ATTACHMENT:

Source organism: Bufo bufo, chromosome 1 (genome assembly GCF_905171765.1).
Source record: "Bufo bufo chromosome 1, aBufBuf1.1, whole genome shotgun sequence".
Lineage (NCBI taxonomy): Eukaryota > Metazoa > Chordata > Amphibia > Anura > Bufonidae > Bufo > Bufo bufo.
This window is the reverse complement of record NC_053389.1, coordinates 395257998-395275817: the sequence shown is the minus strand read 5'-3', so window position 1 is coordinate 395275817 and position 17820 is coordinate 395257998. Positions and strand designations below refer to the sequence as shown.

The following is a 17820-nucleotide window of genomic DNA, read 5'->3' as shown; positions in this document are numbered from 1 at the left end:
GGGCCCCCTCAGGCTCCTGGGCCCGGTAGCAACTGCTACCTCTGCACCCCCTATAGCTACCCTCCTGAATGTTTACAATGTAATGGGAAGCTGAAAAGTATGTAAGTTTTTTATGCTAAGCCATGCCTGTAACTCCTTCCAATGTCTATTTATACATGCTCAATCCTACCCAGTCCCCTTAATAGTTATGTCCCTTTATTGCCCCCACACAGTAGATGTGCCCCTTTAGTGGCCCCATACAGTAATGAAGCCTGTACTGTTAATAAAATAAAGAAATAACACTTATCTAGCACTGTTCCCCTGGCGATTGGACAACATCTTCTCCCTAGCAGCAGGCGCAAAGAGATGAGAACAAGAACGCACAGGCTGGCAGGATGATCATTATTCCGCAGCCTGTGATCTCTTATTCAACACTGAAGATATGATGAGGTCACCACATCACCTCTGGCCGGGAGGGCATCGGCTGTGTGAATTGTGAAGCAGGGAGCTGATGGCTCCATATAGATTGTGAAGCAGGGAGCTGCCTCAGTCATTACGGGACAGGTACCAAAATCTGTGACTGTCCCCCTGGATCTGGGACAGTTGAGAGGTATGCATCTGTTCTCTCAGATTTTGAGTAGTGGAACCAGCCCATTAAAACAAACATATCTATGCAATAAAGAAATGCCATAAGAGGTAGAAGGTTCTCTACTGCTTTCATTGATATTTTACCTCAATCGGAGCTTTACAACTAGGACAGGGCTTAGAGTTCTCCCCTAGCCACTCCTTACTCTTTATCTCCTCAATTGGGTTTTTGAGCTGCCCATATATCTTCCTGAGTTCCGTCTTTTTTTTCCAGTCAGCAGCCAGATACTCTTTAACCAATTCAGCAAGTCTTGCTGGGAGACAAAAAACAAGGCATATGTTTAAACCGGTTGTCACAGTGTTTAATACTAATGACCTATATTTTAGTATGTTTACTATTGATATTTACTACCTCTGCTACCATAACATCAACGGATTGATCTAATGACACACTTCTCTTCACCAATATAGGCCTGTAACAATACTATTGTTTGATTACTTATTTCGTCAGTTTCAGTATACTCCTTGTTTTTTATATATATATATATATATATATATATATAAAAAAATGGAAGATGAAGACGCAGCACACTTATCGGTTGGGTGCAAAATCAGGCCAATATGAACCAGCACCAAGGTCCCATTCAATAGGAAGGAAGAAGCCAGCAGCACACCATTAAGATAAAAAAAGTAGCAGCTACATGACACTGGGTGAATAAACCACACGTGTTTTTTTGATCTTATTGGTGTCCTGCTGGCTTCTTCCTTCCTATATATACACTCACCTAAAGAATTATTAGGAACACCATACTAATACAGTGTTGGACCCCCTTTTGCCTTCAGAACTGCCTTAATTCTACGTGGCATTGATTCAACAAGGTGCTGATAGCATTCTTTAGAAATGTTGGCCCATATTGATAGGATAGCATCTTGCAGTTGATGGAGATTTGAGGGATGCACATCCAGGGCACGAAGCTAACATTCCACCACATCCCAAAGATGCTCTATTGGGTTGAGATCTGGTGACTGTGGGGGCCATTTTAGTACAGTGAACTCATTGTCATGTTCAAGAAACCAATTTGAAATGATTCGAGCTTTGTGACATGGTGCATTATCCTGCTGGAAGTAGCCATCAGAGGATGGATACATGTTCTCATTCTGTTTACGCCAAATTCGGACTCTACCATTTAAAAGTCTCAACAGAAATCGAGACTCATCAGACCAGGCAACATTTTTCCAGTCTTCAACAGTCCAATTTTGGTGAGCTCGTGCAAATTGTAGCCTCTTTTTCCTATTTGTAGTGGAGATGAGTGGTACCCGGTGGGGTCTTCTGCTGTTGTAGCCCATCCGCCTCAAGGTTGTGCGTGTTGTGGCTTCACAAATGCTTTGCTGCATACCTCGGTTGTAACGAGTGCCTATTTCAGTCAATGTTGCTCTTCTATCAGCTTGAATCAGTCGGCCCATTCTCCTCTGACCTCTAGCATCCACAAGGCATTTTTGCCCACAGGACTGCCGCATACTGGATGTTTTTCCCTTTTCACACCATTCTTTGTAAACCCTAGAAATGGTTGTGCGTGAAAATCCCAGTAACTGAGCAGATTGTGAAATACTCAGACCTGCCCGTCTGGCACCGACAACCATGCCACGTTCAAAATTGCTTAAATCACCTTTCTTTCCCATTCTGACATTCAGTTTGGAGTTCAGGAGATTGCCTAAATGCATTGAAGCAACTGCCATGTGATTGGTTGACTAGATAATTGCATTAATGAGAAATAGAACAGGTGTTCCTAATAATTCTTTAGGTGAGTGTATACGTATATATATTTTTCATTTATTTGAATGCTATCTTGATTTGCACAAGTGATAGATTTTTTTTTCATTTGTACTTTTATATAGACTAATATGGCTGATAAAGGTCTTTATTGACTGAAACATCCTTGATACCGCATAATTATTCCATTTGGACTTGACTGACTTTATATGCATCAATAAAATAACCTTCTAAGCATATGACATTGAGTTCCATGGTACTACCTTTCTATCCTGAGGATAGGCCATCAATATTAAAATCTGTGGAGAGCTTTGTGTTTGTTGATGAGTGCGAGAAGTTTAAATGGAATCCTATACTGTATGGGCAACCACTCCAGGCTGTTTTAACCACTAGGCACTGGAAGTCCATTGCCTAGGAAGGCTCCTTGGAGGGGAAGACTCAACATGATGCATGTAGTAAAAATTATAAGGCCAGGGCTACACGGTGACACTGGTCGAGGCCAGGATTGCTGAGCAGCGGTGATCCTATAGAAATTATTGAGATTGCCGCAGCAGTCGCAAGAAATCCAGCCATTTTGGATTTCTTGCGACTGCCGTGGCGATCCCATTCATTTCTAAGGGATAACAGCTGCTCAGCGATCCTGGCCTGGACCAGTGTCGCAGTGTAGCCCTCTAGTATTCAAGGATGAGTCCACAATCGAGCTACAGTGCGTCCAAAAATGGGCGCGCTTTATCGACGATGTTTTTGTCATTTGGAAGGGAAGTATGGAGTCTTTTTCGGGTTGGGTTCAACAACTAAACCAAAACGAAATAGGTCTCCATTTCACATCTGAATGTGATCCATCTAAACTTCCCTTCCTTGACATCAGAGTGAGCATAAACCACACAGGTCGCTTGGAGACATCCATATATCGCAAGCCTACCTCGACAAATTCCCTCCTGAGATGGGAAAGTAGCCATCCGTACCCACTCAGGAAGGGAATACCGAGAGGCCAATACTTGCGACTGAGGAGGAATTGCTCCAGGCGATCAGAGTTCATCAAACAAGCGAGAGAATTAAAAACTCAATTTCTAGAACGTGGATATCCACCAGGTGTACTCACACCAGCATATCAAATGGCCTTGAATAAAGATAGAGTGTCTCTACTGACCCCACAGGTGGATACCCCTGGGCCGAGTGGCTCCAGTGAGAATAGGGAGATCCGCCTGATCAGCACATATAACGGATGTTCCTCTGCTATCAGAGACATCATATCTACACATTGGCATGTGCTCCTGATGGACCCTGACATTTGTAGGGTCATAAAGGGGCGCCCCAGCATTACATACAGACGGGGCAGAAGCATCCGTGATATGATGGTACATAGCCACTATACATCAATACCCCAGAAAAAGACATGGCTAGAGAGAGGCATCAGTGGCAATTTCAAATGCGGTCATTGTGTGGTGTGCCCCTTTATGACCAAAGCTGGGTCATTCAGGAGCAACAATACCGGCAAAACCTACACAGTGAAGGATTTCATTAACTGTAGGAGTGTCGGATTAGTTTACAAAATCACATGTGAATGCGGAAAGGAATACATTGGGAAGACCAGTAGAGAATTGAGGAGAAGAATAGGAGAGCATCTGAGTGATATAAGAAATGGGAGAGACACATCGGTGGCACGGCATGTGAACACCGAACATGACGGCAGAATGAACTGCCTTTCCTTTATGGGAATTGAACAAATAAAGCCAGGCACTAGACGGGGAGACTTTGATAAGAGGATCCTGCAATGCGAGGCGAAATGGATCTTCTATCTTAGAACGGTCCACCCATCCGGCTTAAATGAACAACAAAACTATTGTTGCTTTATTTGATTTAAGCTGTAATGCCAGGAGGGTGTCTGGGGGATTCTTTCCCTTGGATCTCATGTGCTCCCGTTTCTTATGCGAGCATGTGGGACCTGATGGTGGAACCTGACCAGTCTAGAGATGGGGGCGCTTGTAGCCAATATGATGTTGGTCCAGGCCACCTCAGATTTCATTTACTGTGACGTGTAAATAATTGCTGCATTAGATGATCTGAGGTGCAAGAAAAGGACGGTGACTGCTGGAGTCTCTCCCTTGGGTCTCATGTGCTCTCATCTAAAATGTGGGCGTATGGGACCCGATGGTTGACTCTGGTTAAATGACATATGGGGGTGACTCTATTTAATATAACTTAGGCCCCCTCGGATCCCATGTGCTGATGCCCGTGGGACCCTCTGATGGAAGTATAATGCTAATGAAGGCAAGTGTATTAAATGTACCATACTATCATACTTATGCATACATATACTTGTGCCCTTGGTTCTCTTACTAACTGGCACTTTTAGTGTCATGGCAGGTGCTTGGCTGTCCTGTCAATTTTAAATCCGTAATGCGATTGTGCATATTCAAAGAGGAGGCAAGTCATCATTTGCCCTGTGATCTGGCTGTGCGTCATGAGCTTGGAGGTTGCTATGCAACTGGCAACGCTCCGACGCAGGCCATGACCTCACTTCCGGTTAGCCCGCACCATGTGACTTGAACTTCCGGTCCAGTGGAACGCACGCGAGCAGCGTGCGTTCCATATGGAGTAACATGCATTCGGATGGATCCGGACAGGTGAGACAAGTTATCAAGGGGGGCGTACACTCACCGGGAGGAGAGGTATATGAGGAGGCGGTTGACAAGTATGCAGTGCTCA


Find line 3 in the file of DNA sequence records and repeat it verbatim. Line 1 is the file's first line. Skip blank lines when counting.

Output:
Lineage (NCBI taxonomy): Eukaryota > Metazoa > Chordata > Amphibia > Anura > Bufonidae > Bufo > Bufo bufo.